Data Preparation: Front End Engineering
Printed Circuit Board fabricators all have a Front End Engineering group. How the group is organized and what they are called differs from manufacturer to manufacturer. The task remains the same. They are tasked with taking in customer designs and converting them into tooling for use by the manufacturing plant to build the customer’s design. Front End Engineering of a printed circuit board manufacturer consists of at least three core disciplines…
- Planning (AKA Methods)
- CAM (AKA Computer Aided Manufacturing)
- Photo (AKA Graphics)
Planning is the beginning of the process. The information supplied to build the pcb is reviewed by an Engineer. Information provided should consist of the following…
- Fabrication Drawing This is a must have. If you don’t provide one don’t be surprised if you don’t get the design you are looking for.
- Electronic Data In the old days we used to get tape masters or film. When CAM came about some fabricators would scan the film into RS-274-X format. Electronic data is now common place. We do occasionally have film or a tape master thrown our way. Its alway fun to get an old tape master from the early 70s with missing Bishop pads.
- Customer Manufacturing Specification. If one is not provided a manufacturer shall tend to default to the IPC standards.
- Reference images. As of today reference pcb artwork images are provided by designers in pdf format. Hard copies either printed on paper of plotted on film were common in the 90s. These are not generally provided now but are nice to have. In the event of a data error or question the fabricator can refer to the images that are typically generated directly from the designer’s system.
- A sample pcb. This is not a requirement but it is greatly appreciated. This is also very handy when the design is unique or contains cutting edge technology. It never hurts to give a physical reference for a manufacturer to refer to.
The Engineer shall review all of the information and plan the operations required to build the supplied design. The supplied information is reviewed for all starting and finished requirements. The Engineer shall generate work instructions to be followed by CAM and Photo groups informing them of what they need to do to provide shop floor tooling. The Engineer also generates work instructions for the shop floor. Shop floor instructions vary from manufacturer to manufacturer but are commonly referred to as the batch card. The batch card is the unique set of work instructions that define the process operations and requirements to be met by the shop floor to build the customer design.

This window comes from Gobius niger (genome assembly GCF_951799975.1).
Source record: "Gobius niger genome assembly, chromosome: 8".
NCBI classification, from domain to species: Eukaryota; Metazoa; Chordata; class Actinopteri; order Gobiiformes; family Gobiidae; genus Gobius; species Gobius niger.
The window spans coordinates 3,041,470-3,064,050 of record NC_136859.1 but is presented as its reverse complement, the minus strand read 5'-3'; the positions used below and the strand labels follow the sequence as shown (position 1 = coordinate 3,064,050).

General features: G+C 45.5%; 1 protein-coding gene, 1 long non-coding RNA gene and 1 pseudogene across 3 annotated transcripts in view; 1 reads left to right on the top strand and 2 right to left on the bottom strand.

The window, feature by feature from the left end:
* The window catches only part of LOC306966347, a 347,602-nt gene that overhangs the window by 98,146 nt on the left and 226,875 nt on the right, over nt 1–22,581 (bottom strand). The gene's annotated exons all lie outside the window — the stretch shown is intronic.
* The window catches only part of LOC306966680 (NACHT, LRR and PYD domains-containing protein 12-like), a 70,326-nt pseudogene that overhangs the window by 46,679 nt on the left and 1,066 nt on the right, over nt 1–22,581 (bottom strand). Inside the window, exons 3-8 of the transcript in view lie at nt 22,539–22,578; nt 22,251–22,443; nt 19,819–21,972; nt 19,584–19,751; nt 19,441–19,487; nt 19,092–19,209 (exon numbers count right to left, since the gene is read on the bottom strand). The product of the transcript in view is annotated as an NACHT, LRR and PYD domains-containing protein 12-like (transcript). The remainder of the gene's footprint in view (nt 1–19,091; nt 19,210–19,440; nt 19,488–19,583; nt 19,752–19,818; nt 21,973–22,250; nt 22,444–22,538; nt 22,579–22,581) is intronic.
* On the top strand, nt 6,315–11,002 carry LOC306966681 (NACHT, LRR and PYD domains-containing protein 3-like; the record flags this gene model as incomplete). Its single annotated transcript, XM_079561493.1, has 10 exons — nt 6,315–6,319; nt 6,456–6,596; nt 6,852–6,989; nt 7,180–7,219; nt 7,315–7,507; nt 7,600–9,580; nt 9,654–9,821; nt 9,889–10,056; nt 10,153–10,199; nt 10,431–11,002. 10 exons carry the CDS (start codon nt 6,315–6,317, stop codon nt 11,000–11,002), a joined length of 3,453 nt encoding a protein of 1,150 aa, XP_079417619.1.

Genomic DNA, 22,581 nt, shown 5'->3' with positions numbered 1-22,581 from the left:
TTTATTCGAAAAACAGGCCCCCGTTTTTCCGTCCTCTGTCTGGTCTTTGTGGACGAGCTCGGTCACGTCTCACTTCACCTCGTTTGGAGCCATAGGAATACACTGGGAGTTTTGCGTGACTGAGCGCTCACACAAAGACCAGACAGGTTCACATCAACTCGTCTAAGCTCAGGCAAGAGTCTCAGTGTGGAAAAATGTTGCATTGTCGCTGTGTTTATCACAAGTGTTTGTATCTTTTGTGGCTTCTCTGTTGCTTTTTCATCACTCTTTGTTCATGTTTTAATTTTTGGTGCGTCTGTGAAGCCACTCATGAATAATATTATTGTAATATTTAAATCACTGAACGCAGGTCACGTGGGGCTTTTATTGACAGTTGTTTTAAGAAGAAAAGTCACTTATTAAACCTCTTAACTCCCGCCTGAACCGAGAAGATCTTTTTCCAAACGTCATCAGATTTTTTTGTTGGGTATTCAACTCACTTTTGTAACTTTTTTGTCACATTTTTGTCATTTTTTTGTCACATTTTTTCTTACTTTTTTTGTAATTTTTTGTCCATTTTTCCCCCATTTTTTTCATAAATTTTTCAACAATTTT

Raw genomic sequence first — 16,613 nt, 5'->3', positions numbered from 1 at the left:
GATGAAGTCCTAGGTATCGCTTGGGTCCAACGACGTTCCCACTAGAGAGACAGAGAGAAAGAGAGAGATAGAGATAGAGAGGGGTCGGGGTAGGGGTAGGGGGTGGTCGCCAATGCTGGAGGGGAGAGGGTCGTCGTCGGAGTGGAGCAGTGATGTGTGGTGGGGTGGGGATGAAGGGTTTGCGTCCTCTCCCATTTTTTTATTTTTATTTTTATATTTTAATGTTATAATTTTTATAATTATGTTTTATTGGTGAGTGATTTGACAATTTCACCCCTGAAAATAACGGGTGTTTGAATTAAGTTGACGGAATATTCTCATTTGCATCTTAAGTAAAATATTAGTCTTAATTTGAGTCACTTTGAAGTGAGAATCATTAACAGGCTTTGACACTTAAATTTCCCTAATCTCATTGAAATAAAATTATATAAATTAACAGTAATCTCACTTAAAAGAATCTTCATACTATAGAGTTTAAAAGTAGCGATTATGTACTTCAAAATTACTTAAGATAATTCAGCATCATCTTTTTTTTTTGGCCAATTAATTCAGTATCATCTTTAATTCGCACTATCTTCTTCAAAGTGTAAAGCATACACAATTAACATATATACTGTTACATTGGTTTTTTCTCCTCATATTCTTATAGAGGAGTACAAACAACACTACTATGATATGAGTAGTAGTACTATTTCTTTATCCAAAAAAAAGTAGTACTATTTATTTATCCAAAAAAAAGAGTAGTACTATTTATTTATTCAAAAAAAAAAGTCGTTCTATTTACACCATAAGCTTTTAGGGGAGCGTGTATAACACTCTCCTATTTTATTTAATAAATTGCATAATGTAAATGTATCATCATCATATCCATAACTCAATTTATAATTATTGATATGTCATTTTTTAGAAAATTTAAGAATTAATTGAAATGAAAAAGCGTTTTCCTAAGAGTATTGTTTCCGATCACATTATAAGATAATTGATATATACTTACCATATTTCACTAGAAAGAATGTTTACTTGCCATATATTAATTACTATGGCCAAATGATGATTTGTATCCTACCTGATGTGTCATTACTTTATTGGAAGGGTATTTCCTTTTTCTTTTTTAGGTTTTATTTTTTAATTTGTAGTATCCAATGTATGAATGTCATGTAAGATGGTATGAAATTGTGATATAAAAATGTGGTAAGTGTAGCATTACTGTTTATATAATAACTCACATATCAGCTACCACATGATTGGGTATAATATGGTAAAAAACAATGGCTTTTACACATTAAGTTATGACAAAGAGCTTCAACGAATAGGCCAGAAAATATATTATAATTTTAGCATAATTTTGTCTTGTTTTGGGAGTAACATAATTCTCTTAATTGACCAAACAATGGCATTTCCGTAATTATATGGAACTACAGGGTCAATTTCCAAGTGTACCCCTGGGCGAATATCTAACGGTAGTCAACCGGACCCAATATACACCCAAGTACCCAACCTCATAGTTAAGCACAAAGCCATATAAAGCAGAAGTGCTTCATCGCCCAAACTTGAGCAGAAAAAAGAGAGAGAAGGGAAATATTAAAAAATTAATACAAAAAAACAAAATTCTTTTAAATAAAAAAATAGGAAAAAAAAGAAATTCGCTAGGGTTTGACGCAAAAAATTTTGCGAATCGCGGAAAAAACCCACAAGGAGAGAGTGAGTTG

CAM is the second phase of the operation. A CAM Operator shall load the customer design into CAM software. The CAM Operator needs to define what the data all means to the system. Letter screen markings, solder masks, circuity layers, drill, etc… need to be identified to allow the system to properly interpret the data. Once the data is loaded and defined the layers are reviewed and inspected by a series of automated functions. These are commonly referred to as Design Rule Checks (DRC). The CAM Operator is tasked with interpreting the results. Conflicts between the design and the manufacturing operation are identified and resolved.
The CAM Operator then prepares the data for the manufacturing operation by employing Design For Manufacturing (DFM) tools and automated functions. DFM operations include but are not limited to etch factors, scale factors, fillets, plating thief and non-functional pad removal. The printed circuit board fabrication process is a series of additive and subtractive operations. The design as supplied is what the board should finish as after the manufacturing process. Some of the DFM operations are required to increase circuitry features so that at the end of the manufacturing process the design intent is met. Other DFM operations are employed to improve manufacturing yields.
Once DRC and DFM operations are completed the design is prepared for mass production. The CAM Operator defines the process panel and places multiple copies of the customer design up on the process panel. This is an operation commonly referred to as panelization. This is typically an automated process that either consists of frame sets or program scripts. The process panel consists of equipment tooling unique to the printed circuit manufacturer. It varies from manufacturer to manufacturer.
Once the design has been panelized the data is exported from the CAM system into the various equipment formats used by the manufacturer. The formats depend on what type of equipment is used. The equipment ranges from a Laser Photo Plotter, LDI, AOI, CNC Drill, CNC Rout, V-Score, ink jet printer, electrical test, etc…
Photo is the third core discipline of Front End Engineering. Photo-tools using Silver plotted images, diazo duplicates or Lithography are still common to the industry. These tools need to be created, inspected and stored for re-use on follow up orders. This is the main function of the Photo Technician. The Photo Tech plots the film on the laser plotter and maintains the film processor. They inspect the films and generate duplicates. The Photo Tech also maintains the film archives. The room Photo is located in is typically temperature and humidity controlled.
As the industry progresses the reliance on a Photo department becomes less and less. Photo was the key operation in the days of tape masters, film reductions and before low cost photo-plotters became available. Manufacturing with Laser Direct Imaging and ink jets are relatively new to the industry. As the cost to own this type of manufacturing technology decreases the need for a photo department shall become less and less. However, I think it shall be a while till we see the traditional photo department go the way of tape masters and bishop pads.